Here are a few procedures which can improve relationships.
Focus on observable behavior—rather than on motivation. It is difficult if not impossible to correctly identify that which motivates a person.
Saying, “I would like to finish my thought; then it’s your turn” is more effective than saying , “You don’t want to hear me because you don’t agree.” This assumption of the motivation may not only be irrelevant, it may be totally wrong.
Break tension by movement. This can be by raising a hand, sitting down if standing, extending a hand with an open palm shaped to hold a drinking glass or some other kinesics (body movement) to momentarily alter the mood.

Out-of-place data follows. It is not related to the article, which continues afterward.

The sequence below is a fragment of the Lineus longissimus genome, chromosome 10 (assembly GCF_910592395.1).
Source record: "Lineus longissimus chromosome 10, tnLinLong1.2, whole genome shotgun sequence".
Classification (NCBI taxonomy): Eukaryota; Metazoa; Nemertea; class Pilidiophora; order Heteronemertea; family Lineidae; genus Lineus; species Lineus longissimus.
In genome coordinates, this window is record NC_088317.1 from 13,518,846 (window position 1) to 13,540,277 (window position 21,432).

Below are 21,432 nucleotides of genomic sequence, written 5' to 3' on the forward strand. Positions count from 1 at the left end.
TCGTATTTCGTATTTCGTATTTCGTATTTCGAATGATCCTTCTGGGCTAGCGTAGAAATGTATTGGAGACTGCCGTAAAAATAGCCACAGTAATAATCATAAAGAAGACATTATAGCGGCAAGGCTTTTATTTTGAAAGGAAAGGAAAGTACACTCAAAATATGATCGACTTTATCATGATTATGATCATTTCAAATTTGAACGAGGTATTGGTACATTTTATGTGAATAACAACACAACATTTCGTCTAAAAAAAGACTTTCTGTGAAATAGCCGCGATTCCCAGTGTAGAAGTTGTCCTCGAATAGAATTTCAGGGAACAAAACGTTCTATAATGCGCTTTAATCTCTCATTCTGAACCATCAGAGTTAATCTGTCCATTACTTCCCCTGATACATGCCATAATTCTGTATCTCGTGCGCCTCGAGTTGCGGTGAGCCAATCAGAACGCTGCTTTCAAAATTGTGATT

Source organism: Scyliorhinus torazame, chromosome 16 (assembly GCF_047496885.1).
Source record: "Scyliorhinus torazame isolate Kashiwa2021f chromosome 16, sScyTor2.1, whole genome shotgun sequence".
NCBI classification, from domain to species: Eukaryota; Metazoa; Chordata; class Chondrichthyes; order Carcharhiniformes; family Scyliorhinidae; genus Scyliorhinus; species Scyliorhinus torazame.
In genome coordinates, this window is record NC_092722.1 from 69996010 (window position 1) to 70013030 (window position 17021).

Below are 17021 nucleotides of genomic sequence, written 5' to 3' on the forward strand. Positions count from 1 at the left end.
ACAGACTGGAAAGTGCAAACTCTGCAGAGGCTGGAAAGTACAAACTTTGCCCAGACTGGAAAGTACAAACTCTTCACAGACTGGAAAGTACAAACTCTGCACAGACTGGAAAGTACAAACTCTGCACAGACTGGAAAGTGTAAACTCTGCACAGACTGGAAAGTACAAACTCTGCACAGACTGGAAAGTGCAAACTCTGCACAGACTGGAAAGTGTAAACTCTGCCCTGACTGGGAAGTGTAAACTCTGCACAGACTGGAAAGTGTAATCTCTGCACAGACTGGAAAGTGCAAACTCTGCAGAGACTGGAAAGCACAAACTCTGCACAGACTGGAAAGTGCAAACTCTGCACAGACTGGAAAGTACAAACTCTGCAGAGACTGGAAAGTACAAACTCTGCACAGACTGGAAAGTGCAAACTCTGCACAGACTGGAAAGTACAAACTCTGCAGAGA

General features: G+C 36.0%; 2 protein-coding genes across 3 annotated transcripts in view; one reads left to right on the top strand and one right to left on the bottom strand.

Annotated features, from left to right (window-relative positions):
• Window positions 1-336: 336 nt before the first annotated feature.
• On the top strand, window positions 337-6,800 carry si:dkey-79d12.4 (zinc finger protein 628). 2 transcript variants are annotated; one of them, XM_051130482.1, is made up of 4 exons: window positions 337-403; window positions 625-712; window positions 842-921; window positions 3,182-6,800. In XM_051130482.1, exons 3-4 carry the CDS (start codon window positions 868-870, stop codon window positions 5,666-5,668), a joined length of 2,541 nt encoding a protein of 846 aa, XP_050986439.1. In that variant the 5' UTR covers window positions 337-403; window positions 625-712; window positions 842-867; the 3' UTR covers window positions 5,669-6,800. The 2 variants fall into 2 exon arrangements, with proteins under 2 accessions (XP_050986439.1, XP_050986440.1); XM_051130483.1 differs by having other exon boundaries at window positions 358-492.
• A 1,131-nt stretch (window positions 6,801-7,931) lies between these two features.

Have an effective, self-evaluative question ready. For example, when someone expresses anger, be ready to ask, “Are you angry with me or the situation?” This prompts immediate reflection and often dissipates anger. This question can be used with anyone in any situation.